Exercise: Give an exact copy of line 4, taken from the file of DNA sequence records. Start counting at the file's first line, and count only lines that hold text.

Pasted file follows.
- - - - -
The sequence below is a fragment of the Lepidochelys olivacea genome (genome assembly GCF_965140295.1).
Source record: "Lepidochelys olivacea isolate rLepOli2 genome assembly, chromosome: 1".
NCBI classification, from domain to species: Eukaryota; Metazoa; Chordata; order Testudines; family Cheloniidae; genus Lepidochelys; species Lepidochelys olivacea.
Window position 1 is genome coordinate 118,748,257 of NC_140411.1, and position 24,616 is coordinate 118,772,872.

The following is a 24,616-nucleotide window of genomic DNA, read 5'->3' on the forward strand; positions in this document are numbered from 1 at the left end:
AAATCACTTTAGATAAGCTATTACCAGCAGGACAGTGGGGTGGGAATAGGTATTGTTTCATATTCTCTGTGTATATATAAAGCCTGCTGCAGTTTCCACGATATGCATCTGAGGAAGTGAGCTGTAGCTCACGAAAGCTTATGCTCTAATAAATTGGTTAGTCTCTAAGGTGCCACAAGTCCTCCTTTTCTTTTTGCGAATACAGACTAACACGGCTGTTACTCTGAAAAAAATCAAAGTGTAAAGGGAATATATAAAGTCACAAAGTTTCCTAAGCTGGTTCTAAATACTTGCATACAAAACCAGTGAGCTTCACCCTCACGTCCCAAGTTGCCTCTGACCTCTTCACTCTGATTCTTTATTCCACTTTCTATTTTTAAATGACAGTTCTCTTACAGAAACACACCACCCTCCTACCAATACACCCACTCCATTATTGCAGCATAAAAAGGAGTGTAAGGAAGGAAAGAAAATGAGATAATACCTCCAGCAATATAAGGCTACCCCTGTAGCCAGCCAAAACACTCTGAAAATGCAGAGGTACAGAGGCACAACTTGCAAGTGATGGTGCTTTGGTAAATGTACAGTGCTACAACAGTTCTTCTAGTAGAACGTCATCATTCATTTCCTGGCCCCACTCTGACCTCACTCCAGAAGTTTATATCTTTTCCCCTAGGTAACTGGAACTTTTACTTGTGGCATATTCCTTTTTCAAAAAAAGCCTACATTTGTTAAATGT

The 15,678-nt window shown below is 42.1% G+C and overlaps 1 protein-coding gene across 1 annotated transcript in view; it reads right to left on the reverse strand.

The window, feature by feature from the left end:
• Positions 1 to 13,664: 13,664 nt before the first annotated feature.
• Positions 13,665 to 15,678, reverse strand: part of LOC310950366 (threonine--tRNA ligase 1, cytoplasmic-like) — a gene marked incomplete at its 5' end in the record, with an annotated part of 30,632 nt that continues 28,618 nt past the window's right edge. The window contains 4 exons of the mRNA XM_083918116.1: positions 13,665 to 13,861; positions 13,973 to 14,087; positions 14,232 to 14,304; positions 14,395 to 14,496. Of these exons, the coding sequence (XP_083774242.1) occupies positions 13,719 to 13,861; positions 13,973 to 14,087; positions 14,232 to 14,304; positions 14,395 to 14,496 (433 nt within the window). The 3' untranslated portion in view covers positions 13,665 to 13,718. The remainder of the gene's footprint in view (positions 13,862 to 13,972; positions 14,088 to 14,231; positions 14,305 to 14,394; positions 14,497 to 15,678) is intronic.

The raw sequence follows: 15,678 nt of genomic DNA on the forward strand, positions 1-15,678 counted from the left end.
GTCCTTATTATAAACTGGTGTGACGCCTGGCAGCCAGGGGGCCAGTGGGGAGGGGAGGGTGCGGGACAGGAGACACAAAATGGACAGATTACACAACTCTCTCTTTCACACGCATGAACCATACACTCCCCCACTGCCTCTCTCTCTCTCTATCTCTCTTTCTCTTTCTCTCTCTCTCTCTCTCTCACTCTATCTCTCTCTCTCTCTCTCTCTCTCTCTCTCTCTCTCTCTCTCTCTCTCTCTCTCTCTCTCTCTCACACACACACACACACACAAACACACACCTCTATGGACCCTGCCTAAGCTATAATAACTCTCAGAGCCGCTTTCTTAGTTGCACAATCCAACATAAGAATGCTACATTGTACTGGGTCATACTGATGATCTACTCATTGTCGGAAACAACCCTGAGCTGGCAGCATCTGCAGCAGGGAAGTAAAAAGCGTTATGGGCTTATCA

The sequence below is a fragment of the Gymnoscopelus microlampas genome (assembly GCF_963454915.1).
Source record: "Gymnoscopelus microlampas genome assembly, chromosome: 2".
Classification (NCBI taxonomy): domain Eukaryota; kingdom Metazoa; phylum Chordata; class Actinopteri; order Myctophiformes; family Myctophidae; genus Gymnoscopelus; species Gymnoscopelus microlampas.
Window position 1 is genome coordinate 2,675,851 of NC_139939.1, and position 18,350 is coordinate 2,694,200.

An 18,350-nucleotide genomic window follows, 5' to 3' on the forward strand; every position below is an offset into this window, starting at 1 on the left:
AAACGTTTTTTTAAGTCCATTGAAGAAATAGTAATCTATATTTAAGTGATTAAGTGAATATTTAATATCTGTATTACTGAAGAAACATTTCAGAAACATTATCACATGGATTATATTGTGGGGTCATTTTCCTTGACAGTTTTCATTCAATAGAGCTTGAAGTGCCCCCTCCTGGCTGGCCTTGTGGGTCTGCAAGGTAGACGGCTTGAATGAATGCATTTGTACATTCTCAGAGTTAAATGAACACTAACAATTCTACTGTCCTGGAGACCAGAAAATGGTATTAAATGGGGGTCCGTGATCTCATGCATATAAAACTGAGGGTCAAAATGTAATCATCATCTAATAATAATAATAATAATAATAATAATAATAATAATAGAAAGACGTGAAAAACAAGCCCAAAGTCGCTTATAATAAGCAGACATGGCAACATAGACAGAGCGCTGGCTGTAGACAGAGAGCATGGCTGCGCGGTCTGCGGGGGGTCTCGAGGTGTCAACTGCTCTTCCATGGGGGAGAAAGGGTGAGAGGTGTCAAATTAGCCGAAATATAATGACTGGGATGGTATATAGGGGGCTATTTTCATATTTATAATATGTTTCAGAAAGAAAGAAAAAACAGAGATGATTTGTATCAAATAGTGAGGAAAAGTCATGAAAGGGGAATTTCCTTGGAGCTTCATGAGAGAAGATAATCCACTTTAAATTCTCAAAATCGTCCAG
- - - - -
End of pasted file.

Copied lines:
Window position 1 is genome coordinate 118,748,257 of NC_140411.1, and position 24,616 is coordinate 118,772,872.